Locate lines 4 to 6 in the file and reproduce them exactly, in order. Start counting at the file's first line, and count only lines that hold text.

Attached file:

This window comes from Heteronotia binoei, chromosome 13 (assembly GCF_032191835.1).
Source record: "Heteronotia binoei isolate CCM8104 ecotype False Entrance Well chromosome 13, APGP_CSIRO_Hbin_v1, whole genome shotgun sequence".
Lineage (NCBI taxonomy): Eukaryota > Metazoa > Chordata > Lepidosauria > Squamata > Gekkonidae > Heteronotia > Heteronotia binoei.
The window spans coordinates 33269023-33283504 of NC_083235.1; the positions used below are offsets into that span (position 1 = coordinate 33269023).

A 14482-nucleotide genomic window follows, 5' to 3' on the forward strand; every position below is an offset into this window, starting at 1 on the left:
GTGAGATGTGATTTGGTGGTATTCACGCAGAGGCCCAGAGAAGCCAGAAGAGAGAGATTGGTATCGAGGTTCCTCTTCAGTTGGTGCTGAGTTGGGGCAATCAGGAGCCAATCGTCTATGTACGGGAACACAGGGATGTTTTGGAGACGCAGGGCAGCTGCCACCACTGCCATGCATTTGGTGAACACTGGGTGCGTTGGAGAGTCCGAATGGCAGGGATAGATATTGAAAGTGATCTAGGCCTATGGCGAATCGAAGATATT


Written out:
The window spans coordinates 33269023-33283504 of NC_083235.1; the positions used below are offsets into that span (position 1 = coordinate 33269023).

A 14482-nucleotide genomic window follows, 5' to 3' on the forward strand; every position below is an offset into this window, starting at 1 on the left:
GTGAGATGTGATTTGGTGGTATTCACGCAGAGGCCCAGAGAAGCCAGAAGAGAGAGATTGGTATCGAGGTTCCTCTTCAGTTGGTGCTGAGTTGGGGCAATCAGGAGCCAATCGTCTATGTACGGGAACACAGGGATGTTTTGGAGACGCAGGGCAGCTGCCACCACTGCCATGCATTTGGTGAACACTGGGTGCGTTGGAGAGTCCGAATGGCAGGGATAGATATTGAAAGTGATCTAGGCCTATGGCGAATCGAAGATATT